Last week hummus and yoga were “in”, and while they’re not out yet, there’s a new top dog in Popularville: Japanese Whisky. Notice the spelling — that’s whisky with a -y, like Scotch whisky, not whiskey with an -ey, the spelling used for U.S. and Irish varietals. The spelling harkens to Japanese whisky’s humble beginnings, which revolve around the Narcissus and Goldmund-like stories of two men.
The first, Shinjiro Torii, was a pharmaceutical wholesaler who dreamed of making a distinctly Japanese whisky for the Japanese people. The second, Masataka Taketsuru, was an organic chemistry summer student at the University of Glasgow who learned the craft of whisky-making under the roofs of several Scottish distilleries. When Taketsuru returned to Japan in the early 1920s, Torri hired him. Together, they produced Yamazaki, Japan’s first whisky, which was modeled after the Scottish single malt industry’s practice of distilling and blending under one roof. The Japanese whisky industry was born — and it’s since taken on a life of its own (for example, unlike Scottish distilleries, which often sell off their excess whisky stocks to blenders, Japanese distillers pride themselves on keeping their excess stocks for their own use).
Today, Suntory (née Kotobukiya), Yamazaki’s parent company, leaves Taketsuru’s role in the birth of Japanese whisky off their website — in 1934, Taketsuru parted with Torii to found his own distillery, Dainippokaju, which later became Nikka, Suntory’s chief competitor. Together, the two distilleries supply most of the global demand for Japanese whisky, a demand that, until recently, was fairly negligible. However, as a result of several recent victories over Scottish whiskies at blind tasting competitions, Japan’s best-kept secret escaped, and the world is eager to test the hype.
Well, we did the grunt work for you, tasting five of Japan’s finest 12-year-old whiskies: Yamazaki, Hakushu, Nikka Taketsuru, Nikka Miyagikyo and Hibiki. Drink them how you like them, but note that the Japanese typically add a dash (or a lot) of water. Follow along as we profile each one below.
The Sweetest: The first seriously marketed whisky from the distillery that started it all: Yamazaki 12-year-old. This is the classic, and for good reason. It’s light. It’s floral. It’s delicious. For what you’re getting, it’s reasonably priced. On the nose, one gets hints of zest and honey, and the palate, smooth and sweet, brings flavors of citrus with some vanilla oakiness. If you have a snobbish friend who insists on Scotch, a glass of Yamazaki should be the first class in a course of conversion to the Japanese path.
The Smokiest: Hakushu, Suntory’s third American release, comes in a green bottle (a rarity among most clear-bottled Japanese whiskies) that hints at its “green” flavor profile: leaves and fruits, particularly pear. Marketed as the “fresh” whisky, Hakushu 12-year-old comes from the forests at the base of the Southern Japanese Alps. However, you’d be forgiven (by us, at least) if you mistake this for an Islay malt. The use of peated barley, imported from Scotland, gives the whisky a smoky nose that suggests seaside origins; then you taste the delicate whisky, and find yourself transported to the forests of Japan.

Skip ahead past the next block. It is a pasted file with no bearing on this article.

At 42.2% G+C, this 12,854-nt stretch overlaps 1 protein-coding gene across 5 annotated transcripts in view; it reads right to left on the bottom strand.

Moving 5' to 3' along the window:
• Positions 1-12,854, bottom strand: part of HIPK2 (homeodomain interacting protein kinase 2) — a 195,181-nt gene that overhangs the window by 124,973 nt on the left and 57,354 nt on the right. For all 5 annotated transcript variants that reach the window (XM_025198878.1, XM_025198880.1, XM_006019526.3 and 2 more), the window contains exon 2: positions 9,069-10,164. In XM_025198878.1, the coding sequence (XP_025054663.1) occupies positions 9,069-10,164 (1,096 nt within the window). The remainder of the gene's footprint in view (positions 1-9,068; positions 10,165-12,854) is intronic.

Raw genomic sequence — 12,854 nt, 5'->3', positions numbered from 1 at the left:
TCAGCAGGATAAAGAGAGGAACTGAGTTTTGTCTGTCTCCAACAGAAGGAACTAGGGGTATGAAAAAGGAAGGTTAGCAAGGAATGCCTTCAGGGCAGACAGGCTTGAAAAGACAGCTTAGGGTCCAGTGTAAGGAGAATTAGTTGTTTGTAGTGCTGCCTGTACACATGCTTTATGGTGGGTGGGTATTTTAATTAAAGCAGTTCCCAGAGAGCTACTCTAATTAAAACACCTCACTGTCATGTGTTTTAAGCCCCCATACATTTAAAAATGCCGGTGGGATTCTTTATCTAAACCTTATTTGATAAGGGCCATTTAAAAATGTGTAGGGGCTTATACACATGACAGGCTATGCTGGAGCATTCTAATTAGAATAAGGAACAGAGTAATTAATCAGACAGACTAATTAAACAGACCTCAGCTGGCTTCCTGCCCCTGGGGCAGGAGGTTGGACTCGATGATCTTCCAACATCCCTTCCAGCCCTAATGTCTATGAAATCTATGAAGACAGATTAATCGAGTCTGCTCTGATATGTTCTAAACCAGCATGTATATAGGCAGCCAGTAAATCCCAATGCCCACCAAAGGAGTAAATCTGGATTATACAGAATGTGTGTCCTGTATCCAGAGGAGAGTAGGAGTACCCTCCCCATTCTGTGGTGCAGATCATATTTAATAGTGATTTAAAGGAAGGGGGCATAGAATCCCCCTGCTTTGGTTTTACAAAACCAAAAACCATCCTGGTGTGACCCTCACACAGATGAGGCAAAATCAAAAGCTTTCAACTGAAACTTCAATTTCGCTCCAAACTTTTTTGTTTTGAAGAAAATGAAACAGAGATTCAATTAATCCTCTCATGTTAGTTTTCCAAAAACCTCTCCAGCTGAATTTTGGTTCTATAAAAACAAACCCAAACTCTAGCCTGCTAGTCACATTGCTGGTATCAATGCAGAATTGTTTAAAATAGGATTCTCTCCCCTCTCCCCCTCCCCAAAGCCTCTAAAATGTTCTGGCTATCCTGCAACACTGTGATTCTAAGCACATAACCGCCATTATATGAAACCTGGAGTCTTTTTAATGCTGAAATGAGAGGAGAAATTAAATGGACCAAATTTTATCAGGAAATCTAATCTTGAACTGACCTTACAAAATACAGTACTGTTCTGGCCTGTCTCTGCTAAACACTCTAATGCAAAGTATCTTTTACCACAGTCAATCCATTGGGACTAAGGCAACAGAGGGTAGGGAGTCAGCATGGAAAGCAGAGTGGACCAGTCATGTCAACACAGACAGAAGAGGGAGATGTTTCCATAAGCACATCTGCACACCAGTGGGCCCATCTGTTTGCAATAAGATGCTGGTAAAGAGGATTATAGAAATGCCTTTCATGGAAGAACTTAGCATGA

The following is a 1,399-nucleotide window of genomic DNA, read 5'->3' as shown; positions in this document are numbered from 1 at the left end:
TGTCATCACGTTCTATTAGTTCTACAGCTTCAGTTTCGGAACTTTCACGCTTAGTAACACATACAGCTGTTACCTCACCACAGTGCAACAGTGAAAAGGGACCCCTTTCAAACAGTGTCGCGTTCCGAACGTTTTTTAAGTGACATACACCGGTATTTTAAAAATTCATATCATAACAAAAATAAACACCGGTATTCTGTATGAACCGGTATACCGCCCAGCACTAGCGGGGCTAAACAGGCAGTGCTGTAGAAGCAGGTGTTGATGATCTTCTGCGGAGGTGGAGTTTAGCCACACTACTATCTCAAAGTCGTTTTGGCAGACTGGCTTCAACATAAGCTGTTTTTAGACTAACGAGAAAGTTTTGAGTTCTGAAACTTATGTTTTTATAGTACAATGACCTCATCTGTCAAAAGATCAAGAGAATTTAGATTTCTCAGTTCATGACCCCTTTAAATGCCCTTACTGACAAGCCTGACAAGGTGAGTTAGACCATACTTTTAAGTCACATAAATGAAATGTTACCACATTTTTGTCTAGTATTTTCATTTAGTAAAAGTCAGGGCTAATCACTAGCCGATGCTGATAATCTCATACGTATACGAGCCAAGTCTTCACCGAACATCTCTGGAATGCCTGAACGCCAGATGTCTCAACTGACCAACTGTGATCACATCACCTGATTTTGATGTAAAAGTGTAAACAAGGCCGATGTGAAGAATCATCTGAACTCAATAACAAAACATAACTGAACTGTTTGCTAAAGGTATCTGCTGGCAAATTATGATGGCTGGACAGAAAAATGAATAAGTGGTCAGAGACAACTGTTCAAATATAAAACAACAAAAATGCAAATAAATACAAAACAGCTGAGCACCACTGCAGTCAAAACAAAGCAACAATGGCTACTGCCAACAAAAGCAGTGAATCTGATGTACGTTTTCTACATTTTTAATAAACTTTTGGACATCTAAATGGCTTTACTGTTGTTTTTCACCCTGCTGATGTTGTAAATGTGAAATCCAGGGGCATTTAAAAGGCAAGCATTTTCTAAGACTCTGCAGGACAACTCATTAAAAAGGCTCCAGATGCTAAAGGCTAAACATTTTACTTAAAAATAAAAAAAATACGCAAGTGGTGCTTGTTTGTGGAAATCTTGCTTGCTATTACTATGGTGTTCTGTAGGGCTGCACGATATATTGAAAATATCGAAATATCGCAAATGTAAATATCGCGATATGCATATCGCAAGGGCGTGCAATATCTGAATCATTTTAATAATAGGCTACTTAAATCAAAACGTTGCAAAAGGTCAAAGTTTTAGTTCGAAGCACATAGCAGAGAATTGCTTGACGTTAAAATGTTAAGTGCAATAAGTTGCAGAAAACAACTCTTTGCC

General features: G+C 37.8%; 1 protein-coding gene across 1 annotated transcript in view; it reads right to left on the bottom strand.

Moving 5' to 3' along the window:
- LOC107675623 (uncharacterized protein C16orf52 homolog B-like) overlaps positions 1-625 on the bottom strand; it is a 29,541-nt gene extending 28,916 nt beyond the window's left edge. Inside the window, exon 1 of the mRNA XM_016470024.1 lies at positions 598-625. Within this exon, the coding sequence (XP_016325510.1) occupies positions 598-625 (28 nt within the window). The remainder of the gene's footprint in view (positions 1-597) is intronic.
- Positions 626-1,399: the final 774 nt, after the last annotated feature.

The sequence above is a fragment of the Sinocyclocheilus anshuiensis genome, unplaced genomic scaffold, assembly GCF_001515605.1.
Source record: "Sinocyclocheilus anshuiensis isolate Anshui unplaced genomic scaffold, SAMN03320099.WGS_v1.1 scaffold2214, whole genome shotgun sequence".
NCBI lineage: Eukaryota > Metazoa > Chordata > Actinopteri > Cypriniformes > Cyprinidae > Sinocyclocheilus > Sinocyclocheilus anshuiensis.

The Most Surprising: When we first poured this whisky, it released little in the way of aroma. Disappointed, we put it to the side. Imagine our surprise when, ten minutes later, a second sniff yielded heavy doses of toffee and caramel. The taste — full of strong, sweet vanilla — mimicked the nose’s form: slow to build, but impressive at its peak.
The Smoothest: Interestingly, this is a vatted (a blend of single malts) versus blended whisky, brought over to the United States for the first time just last year. It combines 12-year-old malts from Nikka’s Yoichi and Miyagikyo distilleries. The darkest of the five whiskies (though still light, as far as whiskies go), the Taketsuru wowed our tasters with its even balance and smooth finish. On the nose, we got hints of vanilla, apple and cinnamon (apple pie, anyone?). However, honey dominated the palate — so much so, in fact, that we felt like we were drinking straight from a honeycomb.
The Sexiest Bottle: Housed in a distinct, multi-faceted, corked (!) bottle, this Suntory whisky looks like something pulled from Don Draper’s personal bar. Although the smell hints a bit too closely at Sharpie for us to wax poetic, the Hibiki gains points for using whisky aged in Mizunara, a rare Japanese oak, as well as casks formerly used to hold Japanese plum liqueur. Like the Nikka Miyagikyo, the Hibiki is rich and thick, bordering on syrupy. The taste mirrors the honey and vanilla of other offerings, but with an oily texture and small notes of fruit.